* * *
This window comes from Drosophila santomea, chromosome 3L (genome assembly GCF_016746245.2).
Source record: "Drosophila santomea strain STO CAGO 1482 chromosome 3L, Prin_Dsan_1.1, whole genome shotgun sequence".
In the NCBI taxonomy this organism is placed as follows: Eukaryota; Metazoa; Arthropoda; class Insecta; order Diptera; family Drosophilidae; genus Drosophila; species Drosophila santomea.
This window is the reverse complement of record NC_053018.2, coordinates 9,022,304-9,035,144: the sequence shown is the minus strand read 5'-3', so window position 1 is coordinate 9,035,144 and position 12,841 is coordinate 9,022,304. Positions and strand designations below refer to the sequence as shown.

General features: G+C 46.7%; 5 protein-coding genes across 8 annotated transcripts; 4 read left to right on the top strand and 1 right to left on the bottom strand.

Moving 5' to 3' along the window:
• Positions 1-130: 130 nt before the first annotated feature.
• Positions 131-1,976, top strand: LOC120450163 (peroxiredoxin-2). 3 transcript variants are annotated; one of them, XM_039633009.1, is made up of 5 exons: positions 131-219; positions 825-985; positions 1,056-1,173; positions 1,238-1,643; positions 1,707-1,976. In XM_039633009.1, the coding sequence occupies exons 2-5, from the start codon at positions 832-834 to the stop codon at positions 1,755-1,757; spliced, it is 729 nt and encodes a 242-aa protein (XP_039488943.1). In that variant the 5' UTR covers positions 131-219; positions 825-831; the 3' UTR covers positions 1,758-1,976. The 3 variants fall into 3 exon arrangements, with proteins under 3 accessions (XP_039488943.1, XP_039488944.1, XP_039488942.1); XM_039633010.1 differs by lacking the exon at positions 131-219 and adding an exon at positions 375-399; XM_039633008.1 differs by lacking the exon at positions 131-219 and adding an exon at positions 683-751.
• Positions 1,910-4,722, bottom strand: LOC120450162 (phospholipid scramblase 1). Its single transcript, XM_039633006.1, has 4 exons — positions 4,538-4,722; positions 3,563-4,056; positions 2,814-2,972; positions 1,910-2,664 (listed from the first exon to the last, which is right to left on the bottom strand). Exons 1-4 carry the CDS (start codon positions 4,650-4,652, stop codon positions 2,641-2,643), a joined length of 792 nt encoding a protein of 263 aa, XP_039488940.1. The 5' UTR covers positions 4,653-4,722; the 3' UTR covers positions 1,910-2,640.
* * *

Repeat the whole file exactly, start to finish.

This window comes from Drosophila santomea, chromosome 3L (genome assembly GCF_016746245.2).
Source record: "Drosophila santomea strain STO CAGO 1482 chromosome 3L, Prin_Dsan_1.1, whole genome shotgun sequence".
In the NCBI taxonomy this organism is placed as follows: Eukaryota; Metazoa; Arthropoda; class Insecta; order Diptera; family Drosophilidae; genus Drosophila; species Drosophila santomea.
This window is the reverse complement of record NC_053018.2, coordinates 9,022,304-9,035,144: the sequence shown is the minus strand read 5'-3', so window position 1 is coordinate 9,035,144 and position 12,841 is coordinate 9,022,304. Positions and strand designations below refer to the sequence as shown.

General features: G+C 46.7%; 5 protein-coding genes across 8 annotated transcripts; 4 read left to right on the top strand and 1 right to left on the bottom strand.

Moving 5' to 3' along the window:
• Positions 1-130: 130 nt before the first annotated feature.
• Positions 131-1,976, top strand: LOC120450163 (peroxiredoxin-2). 3 transcript variants are annotated; one of them, XM_039633009.1, is made up of 5 exons: positions 131-219; positions 825-985; positions 1,056-1,173; positions 1,238-1,643; positions 1,707-1,976. In XM_039633009.1, the coding sequence occupies exons 2-5, from the start codon at positions 832-834 to the stop codon at positions 1,755-1,757; spliced, it is 729 nt and encodes a 242-aa protein (XP_039488943.1). In that variant the 5' UTR covers positions 131-219; positions 825-831; the 3' UTR covers positions 1,758-1,976. The 3 variants fall into 3 exon arrangements, with proteins under 3 accessions (XP_039488943.1, XP_039488944.1, XP_039488942.1); XM_039633010.1 differs by lacking the exon at positions 131-219 and adding an exon at positions 375-399; XM_039633008.1 differs by lacking the exon at positions 131-219 and adding an exon at positions 683-751.
• Positions 1,910-4,722, bottom strand: LOC120450162 (phospholipid scramblase 1). Its single transcript, XM_039633006.1, has 4 exons — positions 4,538-4,722; positions 3,563-4,056; positions 2,814-2,972; positions 1,910-2,664 (listed from the first exon to the last, which is right to left on the bottom strand). Exons 1-4 carry the CDS (start codon positions 4,650-4,652, stop codon positions 2,641-2,643), a joined length of 792 nt encoding a protein of 263 aa, XP_039488940.1. The 5' UTR covers positions 4,653-4,722; the 3' UTR covers positions 1,910-2,640.